Pieces of the Doctor

One of the things Hannah and I do together is an awesome combination of psychoanalyzing and philosophizing that I just now made up a name for, and that name is philosoanalyzing. This is usually what we do when we’re together. Maybe we think we can solve all the problems of the universe using our funny little brains. Or maybe we just have fun. Either way, that’s what we do, and we were doing it the other night.

Apparently there’s a lot going on in Moscow, which I won’t bother everyone with now. But somewhere during our discussion of the various events that were giving one or the other of us pause, I brought up Doctor Who, because I can now.

And the awesome things we decided (I seem to say a lot of very wise things over Skype, or maybe it’s just my imagination) are that everyone has a piece of the Doctor in them. Does that make him God? I don’t think so. Does it make him the devil? I don’t think that either. Perhaps he is the – well, not happy, but medium. Perhaps he falls in the middle. Anyway, everyone contains a piece of the Doctor.

Hannah’s piece is the temporariness, the fly-by-night, the always moving, the never permanent. I said to her, “You have never had a world, darling. You are the Doctor, and you hop from wherever to wherever and pick people up along the way and then drop them again later according to what they want to do. No wonder you enjoy that show. You are used to change.” She is the nomad. That is her piece.

Tanner’s piece is the deep-seated anger. I’ve talked before on this blog (or maybe on the previous one) about how his Wonderland fell apart. He did have one. He had a world. And even when it started to fall apart he tried to rebuild it – in some cases literally (after all, he is an engineer). But that has all gradually been ripped away. No wonder he’s angry. He is the Doctor in the stages right after Gallifrey was destroyed. That is his piece.

Derek’s piece of the Doctor is the incredible loneliness. Derek feels himself all alone in the universe and he is far too often unwilling to reach out. But it’s not because he hates everyone or doesn’t think they’ll respond. His is simply fear. He is just plain afraid. That is his piece.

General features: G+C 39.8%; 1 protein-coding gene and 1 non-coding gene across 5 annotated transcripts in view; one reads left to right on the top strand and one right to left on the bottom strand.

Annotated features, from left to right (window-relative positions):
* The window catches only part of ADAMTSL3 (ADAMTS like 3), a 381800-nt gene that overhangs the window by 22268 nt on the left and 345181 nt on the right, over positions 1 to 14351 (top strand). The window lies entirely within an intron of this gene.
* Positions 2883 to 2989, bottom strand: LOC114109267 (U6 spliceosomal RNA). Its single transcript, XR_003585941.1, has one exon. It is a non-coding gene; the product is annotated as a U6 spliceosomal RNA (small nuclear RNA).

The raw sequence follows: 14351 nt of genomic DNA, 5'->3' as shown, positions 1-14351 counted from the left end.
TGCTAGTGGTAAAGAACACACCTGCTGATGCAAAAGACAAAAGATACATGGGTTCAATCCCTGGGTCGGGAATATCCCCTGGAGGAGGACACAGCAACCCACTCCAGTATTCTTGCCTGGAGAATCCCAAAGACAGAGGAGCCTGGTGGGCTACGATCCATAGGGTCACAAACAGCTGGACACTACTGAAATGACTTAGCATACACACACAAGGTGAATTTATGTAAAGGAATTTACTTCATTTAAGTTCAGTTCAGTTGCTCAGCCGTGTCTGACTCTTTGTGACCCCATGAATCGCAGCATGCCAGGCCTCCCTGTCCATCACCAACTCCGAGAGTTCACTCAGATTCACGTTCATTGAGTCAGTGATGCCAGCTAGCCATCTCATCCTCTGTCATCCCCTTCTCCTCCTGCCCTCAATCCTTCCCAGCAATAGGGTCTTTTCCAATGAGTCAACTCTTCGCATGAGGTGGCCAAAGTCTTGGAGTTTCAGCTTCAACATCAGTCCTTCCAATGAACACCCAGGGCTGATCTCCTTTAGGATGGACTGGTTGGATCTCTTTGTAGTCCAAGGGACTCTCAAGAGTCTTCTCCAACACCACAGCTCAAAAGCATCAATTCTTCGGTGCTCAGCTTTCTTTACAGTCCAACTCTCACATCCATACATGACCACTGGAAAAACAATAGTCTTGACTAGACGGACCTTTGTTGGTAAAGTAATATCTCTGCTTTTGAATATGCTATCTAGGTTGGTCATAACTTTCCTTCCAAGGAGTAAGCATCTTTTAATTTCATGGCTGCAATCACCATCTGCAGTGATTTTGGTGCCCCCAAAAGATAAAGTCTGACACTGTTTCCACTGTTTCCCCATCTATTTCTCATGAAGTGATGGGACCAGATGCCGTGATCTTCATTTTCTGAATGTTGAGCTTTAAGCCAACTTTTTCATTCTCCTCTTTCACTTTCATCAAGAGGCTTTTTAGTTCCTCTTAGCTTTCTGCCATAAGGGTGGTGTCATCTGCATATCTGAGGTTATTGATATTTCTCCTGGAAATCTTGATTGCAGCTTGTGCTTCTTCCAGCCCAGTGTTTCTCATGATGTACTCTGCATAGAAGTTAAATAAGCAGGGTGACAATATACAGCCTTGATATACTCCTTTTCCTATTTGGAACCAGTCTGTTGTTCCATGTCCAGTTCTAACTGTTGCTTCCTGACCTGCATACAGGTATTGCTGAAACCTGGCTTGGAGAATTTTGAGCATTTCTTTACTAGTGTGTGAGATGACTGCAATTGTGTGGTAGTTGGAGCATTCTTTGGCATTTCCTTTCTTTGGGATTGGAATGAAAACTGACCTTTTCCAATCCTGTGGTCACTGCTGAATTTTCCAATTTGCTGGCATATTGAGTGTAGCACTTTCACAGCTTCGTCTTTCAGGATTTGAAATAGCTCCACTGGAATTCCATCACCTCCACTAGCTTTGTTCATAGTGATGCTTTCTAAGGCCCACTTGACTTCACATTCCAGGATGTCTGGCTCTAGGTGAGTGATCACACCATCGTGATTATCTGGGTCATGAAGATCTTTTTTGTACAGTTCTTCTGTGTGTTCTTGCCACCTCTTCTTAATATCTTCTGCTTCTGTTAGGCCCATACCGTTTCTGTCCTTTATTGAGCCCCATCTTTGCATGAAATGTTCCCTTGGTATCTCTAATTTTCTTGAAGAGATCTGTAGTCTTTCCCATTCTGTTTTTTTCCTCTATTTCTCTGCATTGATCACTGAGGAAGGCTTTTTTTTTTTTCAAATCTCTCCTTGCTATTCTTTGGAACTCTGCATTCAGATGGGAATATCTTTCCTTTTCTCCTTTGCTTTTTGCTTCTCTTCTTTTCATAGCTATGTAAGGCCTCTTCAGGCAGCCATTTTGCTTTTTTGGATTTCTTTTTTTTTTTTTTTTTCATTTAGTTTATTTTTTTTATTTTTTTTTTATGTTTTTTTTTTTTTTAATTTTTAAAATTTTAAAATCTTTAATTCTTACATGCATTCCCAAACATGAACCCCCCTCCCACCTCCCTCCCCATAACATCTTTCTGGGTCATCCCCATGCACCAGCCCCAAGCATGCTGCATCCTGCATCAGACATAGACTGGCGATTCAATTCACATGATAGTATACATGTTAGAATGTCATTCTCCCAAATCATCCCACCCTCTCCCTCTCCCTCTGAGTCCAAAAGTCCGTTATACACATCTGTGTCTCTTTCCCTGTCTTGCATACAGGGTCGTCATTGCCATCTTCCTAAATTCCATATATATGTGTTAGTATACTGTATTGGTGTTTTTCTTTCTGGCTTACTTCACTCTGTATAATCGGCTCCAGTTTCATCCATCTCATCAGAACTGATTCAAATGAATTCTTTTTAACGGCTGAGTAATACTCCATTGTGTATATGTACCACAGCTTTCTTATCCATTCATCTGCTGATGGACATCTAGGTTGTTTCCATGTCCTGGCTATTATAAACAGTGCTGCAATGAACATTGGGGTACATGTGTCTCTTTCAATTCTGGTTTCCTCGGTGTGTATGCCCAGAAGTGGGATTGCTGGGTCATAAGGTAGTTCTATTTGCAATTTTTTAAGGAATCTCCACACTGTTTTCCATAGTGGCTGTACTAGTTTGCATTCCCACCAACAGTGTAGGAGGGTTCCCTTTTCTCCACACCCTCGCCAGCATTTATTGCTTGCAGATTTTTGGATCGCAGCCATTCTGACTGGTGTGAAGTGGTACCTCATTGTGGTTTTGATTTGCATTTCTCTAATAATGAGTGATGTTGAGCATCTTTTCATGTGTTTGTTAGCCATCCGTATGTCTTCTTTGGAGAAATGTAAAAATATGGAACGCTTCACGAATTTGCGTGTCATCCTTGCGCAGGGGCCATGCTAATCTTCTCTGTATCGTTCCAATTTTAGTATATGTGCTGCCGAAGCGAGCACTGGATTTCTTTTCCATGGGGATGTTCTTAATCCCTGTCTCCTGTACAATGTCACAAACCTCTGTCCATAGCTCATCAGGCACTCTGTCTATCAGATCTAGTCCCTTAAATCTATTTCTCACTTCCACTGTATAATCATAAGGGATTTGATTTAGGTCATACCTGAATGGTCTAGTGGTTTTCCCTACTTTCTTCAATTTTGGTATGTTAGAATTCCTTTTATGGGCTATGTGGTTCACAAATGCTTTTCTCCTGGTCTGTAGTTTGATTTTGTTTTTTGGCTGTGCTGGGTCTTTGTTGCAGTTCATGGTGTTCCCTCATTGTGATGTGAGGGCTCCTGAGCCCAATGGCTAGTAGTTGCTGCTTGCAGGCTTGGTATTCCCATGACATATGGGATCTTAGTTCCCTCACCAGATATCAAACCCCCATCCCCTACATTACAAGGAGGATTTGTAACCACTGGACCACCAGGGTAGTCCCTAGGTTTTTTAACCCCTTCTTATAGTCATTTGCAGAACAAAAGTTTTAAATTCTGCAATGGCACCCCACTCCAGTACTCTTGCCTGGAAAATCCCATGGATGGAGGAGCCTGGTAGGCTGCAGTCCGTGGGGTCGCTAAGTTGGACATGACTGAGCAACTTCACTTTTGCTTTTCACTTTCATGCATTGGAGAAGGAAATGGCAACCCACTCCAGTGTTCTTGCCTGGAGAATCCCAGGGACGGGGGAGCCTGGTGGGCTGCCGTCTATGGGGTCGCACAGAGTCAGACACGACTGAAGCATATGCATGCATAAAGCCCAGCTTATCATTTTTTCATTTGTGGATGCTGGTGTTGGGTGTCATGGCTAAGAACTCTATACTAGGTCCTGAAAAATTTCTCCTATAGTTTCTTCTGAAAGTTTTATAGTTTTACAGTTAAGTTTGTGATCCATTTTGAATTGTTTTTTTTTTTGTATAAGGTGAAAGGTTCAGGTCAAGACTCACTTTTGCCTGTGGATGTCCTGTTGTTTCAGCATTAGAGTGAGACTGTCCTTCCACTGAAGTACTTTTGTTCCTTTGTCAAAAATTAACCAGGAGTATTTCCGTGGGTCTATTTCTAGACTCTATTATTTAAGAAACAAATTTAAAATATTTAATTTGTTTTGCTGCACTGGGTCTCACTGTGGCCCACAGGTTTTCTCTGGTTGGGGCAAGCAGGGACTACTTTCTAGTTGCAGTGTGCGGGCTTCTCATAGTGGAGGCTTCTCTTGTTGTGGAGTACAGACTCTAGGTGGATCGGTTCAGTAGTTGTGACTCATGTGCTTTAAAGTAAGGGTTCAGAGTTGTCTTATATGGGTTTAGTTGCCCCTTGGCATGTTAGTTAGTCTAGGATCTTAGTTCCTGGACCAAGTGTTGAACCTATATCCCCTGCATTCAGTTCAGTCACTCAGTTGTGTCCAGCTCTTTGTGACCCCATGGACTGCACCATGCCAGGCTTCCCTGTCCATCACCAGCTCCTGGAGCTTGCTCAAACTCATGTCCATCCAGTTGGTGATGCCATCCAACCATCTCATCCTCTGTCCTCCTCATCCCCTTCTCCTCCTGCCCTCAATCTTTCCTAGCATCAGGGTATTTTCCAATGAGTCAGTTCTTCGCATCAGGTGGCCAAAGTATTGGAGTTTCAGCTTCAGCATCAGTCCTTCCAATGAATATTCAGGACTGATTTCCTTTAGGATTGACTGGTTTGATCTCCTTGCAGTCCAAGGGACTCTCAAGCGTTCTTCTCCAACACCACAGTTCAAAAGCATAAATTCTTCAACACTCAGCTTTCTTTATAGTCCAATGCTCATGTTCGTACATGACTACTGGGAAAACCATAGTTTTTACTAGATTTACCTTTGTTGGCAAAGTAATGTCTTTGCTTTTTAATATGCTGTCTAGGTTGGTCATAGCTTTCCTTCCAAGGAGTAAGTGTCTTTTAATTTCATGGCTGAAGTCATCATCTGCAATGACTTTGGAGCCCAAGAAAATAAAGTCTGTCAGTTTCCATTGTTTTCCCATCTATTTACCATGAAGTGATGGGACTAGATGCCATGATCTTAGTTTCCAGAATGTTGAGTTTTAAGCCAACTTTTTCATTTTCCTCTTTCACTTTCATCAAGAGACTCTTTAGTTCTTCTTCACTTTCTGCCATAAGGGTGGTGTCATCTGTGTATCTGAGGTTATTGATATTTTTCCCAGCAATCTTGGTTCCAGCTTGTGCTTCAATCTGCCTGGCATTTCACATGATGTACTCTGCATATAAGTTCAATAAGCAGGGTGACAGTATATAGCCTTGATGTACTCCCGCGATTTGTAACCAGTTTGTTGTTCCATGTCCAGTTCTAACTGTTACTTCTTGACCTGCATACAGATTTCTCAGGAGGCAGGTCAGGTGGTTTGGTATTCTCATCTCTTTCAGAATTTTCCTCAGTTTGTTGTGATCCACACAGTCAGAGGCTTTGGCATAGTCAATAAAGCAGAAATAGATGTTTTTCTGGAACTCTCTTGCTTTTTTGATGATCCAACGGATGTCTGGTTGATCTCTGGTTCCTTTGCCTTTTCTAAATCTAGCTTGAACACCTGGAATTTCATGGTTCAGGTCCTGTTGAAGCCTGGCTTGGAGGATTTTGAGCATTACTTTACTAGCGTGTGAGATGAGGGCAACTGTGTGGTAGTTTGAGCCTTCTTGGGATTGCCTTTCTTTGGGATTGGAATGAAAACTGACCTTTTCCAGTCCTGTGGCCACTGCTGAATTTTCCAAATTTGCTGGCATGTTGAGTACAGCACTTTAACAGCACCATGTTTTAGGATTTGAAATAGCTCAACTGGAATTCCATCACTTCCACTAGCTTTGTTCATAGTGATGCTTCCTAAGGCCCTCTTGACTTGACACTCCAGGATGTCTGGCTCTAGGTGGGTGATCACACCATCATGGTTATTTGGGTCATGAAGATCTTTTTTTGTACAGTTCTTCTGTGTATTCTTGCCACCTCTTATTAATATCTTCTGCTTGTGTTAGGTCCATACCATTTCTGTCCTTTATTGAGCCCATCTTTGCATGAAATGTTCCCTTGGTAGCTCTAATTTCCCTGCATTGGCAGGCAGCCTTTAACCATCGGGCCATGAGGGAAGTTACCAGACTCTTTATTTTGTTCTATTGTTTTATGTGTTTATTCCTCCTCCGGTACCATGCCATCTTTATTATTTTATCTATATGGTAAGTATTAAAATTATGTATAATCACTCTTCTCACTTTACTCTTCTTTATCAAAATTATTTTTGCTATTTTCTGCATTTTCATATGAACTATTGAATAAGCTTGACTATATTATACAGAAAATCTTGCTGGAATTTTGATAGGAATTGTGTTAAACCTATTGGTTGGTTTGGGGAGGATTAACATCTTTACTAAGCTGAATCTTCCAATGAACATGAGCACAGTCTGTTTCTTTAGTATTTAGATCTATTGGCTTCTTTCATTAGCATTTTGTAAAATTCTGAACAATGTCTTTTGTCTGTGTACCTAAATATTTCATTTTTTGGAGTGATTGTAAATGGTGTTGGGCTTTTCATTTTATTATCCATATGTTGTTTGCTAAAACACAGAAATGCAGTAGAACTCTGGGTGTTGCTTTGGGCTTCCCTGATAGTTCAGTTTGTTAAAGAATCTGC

Matt’s piece of the Doctor is the part which is lonely, but refuses to admit it, and then goes and fucks something up. See: David Tennant specials. He’s got no idea who he is or what he’s doing or why, but he keeps plugging and he refuses to change a thing, and he’s rather egotistical along the way. And unless something changes drastically he’ll regenerate alone on the metal floor of the TARDIS. But he is still (again, see David Tennant specials) so lovable, with so much potential to be happy. That is his piece.

We also talked about my piece of the Doctor. Hannah had this to say: “I think you wish for the adventure, but also you enjoy his clever quirkiness, and you know what it feels like to be alone.” I agreed with those first two. Taking that funny, half sarcastic half whimsical tack to life. That’s me. No wonder I like Christopher Eccleston so much. But that’s not a piece of the Doctor per se. That’s an outward attribute. So I thought about the third one for a while.

Right after Doug left I had this massive depressive phase. I don’t say depression because I don’t think it was clinical. It was just this emptiness. Kinda like I felt walking around today after I heard the jazz band was gone, except for much longer. And for a while after Matt, too. But with Doug it was massive. I was just so empty. All the time. And lost. I had no idea what the hell I was doing or what I wanted to do. I’d had someone for so long who could either agree with or shoot down everything I said (and actually did both in nearly equal proportions, now that I think about it). I’d had a response, when I reached out. You know? Like throwing a tennis ball at a wall, and it’ll always come back, and then the wall disappears, and there I was reaching out at almost absolutely nothing. I have a lot of thoughts to offer, I think; that’s why I write and why I love Hannah and Derek because they let me use them as a wall. And for the longest time I just had no one to react to me. Sometimes that’s why I struggle with my near-chronic singlehood. Nobody’s there to react to me. Although whether or not that’s a good thing for them, God knows.

So that is my piece of the Doctor. I need a companion, but it’s extraordinarily demanding for the companion, which is why my favorite companions are extraordinary people. Hannah and Derek come to mind. I need people to bounce things off of. Someone to absorb my energy, if you will. I am self-sufficient, I am independent, I do not fear solitude, but I am best when I have someone who opens my Pandora’s box, who gives me a background to shine against, who knows who I am. That is my piece of the Doctor.

Side note: when David Tennant regenerated alone on the TARDIS floor I nearly did cry.


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